CBS's Week-Long Pressure on Republicans to Support Dem Financial Reform Bill
In her first question to Schieffer, Rodriguez wondered: "Do Democrats have anything to lose by going for a vote on Monday even though the Republicans have said they'd like a little bit more time to work on a compromise?" Schieffer replied: "No, they have absolutely nothing to lose. They want to get this out and get it on the table as quickly as possible."
Following his comment about the image of Republicans supporting "fat cat bankers," Schieffer added: "it's one thing to oppose health care reform, but on this case, I think most people would agree that doctors are more popular than bankers, especially at this particular time when you've had this lawsuit filed against Goldman Sachs." The headline on screen throughout the segment read: "Financial Reform Face-Off; Obama Takes on Wall Street, GOP."
Rodriguez later pointed out that Senator John McCain "said he doesn't understand why the Senate is ...talking about Wall Street reform, when so many people are in danger of losing their home." She asked Schieffer: "Do you think that a lot of people will buy into that argument?" As part of his response, Schieffer dismissed McCain's objection as politically motivated: "McCain, we also have to remember, is involved in a very difficult primary campaign against a candidate backed by the tea party out there in Arizona. So that may have something to do with what he said."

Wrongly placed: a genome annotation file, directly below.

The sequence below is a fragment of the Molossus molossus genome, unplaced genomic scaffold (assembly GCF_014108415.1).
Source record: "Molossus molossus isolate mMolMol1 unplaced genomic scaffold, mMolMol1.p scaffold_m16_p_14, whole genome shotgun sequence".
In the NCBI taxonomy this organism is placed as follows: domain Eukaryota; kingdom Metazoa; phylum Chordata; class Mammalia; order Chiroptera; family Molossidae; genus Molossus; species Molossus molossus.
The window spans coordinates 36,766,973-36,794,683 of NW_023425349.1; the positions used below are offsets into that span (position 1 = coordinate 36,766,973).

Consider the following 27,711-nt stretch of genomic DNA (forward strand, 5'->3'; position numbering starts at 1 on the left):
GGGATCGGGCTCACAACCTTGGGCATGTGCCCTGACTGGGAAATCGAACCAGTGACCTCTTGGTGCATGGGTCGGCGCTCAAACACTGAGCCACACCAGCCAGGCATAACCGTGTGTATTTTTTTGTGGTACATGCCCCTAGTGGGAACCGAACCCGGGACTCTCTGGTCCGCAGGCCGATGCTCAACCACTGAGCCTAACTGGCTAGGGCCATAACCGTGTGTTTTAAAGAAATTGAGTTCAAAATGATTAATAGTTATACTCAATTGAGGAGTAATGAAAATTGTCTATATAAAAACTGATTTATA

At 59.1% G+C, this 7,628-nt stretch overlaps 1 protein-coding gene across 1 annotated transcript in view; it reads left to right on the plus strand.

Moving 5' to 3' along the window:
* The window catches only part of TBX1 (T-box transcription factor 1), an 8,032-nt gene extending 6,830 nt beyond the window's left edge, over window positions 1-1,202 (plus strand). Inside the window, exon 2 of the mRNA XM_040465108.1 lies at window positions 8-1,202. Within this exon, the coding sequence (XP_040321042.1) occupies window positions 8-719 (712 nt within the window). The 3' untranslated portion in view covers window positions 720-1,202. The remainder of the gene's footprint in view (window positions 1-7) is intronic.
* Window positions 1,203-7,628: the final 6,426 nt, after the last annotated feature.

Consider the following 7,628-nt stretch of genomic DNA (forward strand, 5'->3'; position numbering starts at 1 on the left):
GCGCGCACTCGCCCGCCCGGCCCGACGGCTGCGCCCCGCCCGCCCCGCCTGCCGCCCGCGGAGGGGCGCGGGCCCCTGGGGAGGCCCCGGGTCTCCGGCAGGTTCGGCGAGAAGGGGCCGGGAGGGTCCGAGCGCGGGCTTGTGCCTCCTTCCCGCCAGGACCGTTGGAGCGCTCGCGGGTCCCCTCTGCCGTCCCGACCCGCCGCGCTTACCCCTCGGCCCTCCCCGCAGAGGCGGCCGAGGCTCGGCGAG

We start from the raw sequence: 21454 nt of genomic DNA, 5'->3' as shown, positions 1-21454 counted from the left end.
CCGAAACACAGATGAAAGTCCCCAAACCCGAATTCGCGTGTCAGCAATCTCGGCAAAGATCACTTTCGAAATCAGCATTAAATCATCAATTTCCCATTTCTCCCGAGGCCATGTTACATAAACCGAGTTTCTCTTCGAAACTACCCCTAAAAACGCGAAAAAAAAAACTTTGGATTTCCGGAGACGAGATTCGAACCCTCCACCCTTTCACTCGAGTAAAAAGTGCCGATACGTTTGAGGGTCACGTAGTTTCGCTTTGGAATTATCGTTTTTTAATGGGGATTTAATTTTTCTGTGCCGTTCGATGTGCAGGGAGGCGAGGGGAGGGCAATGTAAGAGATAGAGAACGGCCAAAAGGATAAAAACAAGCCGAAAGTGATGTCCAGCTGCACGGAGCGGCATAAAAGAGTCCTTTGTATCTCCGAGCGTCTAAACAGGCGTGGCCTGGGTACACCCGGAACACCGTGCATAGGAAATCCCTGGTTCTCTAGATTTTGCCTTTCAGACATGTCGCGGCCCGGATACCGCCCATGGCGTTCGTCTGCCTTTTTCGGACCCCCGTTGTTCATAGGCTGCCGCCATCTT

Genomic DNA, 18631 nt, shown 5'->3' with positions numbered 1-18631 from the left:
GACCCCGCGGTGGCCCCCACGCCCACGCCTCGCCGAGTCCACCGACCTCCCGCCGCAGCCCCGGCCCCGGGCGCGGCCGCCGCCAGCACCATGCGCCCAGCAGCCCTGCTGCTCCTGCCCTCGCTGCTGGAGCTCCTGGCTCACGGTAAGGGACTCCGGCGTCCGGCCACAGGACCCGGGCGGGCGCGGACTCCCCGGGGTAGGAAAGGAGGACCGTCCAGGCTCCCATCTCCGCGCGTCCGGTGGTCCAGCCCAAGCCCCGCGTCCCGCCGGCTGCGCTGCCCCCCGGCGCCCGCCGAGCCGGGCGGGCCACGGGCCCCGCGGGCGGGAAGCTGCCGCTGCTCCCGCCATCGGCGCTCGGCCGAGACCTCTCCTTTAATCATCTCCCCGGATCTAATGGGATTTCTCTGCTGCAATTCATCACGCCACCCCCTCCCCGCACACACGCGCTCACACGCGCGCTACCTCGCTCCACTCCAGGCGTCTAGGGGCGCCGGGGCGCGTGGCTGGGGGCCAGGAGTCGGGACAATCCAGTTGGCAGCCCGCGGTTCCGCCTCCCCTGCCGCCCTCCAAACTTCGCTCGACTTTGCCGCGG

After Rodriguez finished talking to Schieffer, co-host Harry Smith sarcastically picked up on McCain's primary fight: "The election couldn't have had anything to do with it, right?" Rodriguez replied: "No, of course not."
On Thursday's CBS Evening News, White House correspondent Chip Reid portrayed Republicans as standing in the way of inevitable passage of the bill: "On Capitol Hill, some angry Republicans said the President's plan is not what the American people want....In the Senate, where just yesterday bipartisanship seemed to be breaking out all over, today saw a return to gridlock and finger pointing....A crucial Senate vote is scheduled for Monday. The White House says they are confident they'll get a bipartisan majority."
Earlier in the report, when discussing President Obama's Wall Street speech that afternoon, Reid remarked: "the President argued there's no legitimate reason to oppose financial reform." Reid added: "He criticized bankers for sending a battalion of lobbyists to Congress and poked fun at Wall Street's instinctive opposition to regulation, reading a quote from Time magazine....He then revealed it was from 1933, opposing the FDIC, the government agency that, to this day, insures bank deposits."
On Thursday's Early Show, co-host Harry Smith interviewed Treasury Secretary Tim Geithner and wondered: "This looks like it's going to happen, this financial reform....You're confident of it?" Geithner replied: "Oh, very confident. If you just listen to the – just the tone of the last couple days, it's changed. And I spent a huge amount of time with the Republicans over the last few weeks...I think they really want to be for this."